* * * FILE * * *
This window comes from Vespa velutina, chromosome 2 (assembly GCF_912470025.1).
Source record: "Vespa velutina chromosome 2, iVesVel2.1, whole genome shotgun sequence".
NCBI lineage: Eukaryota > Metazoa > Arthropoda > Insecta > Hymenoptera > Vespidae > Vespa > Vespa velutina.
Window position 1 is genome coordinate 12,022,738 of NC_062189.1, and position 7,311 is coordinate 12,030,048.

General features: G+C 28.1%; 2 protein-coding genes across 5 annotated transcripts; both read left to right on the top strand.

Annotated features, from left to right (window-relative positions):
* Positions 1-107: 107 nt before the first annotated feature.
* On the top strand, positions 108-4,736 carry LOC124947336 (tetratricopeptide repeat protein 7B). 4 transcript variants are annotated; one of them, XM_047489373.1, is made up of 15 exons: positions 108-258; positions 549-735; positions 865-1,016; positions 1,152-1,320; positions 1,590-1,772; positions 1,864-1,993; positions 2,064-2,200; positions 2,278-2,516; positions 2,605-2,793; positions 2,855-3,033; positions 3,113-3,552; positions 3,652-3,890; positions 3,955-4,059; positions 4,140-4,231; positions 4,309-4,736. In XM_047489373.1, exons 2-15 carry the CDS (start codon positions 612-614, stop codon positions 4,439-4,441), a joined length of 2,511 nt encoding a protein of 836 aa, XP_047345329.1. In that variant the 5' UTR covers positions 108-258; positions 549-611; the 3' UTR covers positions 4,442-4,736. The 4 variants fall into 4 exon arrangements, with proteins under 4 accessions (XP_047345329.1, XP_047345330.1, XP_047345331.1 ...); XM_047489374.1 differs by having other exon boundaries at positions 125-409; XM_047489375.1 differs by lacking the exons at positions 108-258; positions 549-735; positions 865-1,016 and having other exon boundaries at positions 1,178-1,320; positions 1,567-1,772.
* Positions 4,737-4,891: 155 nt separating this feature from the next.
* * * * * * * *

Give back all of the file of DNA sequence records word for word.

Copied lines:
This window comes from Vespa velutina, chromosome 2 (assembly GCF_912470025.1).
Source record: "Vespa velutina chromosome 2, iVesVel2.1, whole genome shotgun sequence".
NCBI lineage: Eukaryota > Metazoa > Arthropoda > Insecta > Hymenoptera > Vespidae > Vespa > Vespa velutina.
Window position 1 is genome coordinate 12,022,738 of NC_062189.1, and position 7,311 is coordinate 12,030,048.

General features: G+C 28.1%; 2 protein-coding genes across 5 annotated transcripts; both read left to right on the top strand.

Annotated features, from left to right (window-relative positions):
* Positions 1-107: 107 nt before the first annotated feature.
* On the top strand, positions 108-4,736 carry LOC124947336 (tetratricopeptide repeat protein 7B). 4 transcript variants are annotated; one of them, XM_047489373.1, is made up of 15 exons: positions 108-258; positions 549-735; positions 865-1,016; positions 1,152-1,320; positions 1,590-1,772; positions 1,864-1,993; positions 2,064-2,200; positions 2,278-2,516; positions 2,605-2,793; positions 2,855-3,033; positions 3,113-3,552; positions 3,652-3,890; positions 3,955-4,059; positions 4,140-4,231; positions 4,309-4,736. In XM_047489373.1, exons 2-15 carry the CDS (start codon positions 612-614, stop codon positions 4,439-4,441), a joined length of 2,511 nt encoding a protein of 836 aa, XP_047345329.1. In that variant the 5' UTR covers positions 108-258; positions 549-611; the 3' UTR covers positions 4,442-4,736. The 4 variants fall into 4 exon arrangements, with proteins under 4 accessions (XP_047345329.1, XP_047345330.1, XP_047345331.1 ...); XM_047489374.1 differs by having other exon boundaries at positions 125-409; XM_047489375.1 differs by lacking the exons at positions 108-258; positions 549-735; positions 865-1,016 and having other exon boundaries at positions 1,178-1,320; positions 1,567-1,772.
* Positions 4,737-4,891: 155 nt separating this feature from the next.